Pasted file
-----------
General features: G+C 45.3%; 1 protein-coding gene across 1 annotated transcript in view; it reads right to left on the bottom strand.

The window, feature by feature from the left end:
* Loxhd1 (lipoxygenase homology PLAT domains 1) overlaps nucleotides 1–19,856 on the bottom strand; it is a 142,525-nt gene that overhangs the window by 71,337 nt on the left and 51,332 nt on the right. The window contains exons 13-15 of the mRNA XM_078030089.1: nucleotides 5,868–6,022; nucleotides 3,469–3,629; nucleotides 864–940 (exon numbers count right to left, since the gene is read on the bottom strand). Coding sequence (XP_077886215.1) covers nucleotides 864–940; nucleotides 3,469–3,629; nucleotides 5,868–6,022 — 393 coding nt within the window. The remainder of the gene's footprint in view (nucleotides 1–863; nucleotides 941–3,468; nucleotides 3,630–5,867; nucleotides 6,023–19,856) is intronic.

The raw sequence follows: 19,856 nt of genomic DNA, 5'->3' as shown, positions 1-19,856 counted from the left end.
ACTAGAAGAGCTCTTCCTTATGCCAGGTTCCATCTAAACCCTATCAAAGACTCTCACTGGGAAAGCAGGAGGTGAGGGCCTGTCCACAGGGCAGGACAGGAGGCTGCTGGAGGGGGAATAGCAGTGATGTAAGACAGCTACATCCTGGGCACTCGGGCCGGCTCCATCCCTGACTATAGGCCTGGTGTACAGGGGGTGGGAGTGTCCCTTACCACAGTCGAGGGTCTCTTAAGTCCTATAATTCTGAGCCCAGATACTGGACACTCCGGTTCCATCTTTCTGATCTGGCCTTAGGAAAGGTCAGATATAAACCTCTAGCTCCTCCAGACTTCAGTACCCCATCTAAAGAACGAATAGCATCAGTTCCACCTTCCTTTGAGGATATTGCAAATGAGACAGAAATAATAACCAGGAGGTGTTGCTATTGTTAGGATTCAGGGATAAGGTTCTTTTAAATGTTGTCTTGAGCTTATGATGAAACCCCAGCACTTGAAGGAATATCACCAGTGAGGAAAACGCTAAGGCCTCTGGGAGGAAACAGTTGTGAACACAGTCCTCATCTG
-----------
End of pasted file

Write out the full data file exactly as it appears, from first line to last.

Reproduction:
General features: G+C 45.3%; 1 protein-coding gene across 1 annotated transcript in view; it reads right to left on the bottom strand.

The window, feature by feature from the left end:
* Loxhd1 (lipoxygenase homology PLAT domains 1) overlaps nucleotides 1–19,856 on the bottom strand; it is a 142,525-nt gene that overhangs the window by 71,337 nt on the left and 51,332 nt on the right. The window contains exons 13-15 of the mRNA XM_078030089.1: nucleotides 5,868–6,022; nucleotides 3,469–3,629; nucleotides 864–940 (exon numbers count right to left, since the gene is read on the bottom strand). Coding sequence (XP_077886215.1) covers nucleotides 864–940; nucleotides 3,469–3,629; nucleotides 5,868–6,022 — 393 coding nt within the window. The remainder of the gene's footprint in view (nucleotides 1–863; nucleotides 941–3,468; nucleotides 3,630–5,867; nucleotides 6,023–19,856) is intronic.

The raw sequence follows: 19,856 nt of genomic DNA, 5'->3' as shown, positions 1-19,856 counted from the left end.
ACTAGAAGAGCTCTTCCTTATGCCAGGTTCCATCTAAACCCTATCAAAGACTCTCACTGGGAAAGCAGGAGGTGAGGGCCTGTCCACAGGGCAGGACAGGAGGCTGCTGGAGGGGGAATAGCAGTGATGTAAGACAGCTACATCCTGGGCACTCGGGCCGGCTCCATCCCTGACTATAGGCCTGGTGTACAGGGGGTGGGAGTGTCCCTTACCACAGTCGAGGGTCTCTTAAGTCCTATAATTCTGAGCCCAGATACTGGACACTCCGGTTCCATCTTTCTGATCTGGCCTTAGGAAAGGTCAGATATAAACCTCTAGCTCCTCCAGACTTCAGTACCCCATCTAAAGAACGAATAGCATCAGTTCCACCTTCCTTTGAGGATATTGCAAATGAGACAGAAATAATAACCAGGAGGTGTTGCTATTGTTAGGATTCAGGGATAAGGTTCTTTTAAATGTTGTCTTGAGCTTATGATGAAACCCCAGCACTTGAAGGAATATCACCAGTGAGGAAAACGCTAAGGCCTCTGGGAGGAAACAGTTGTGAACACAGTCCTCATCTG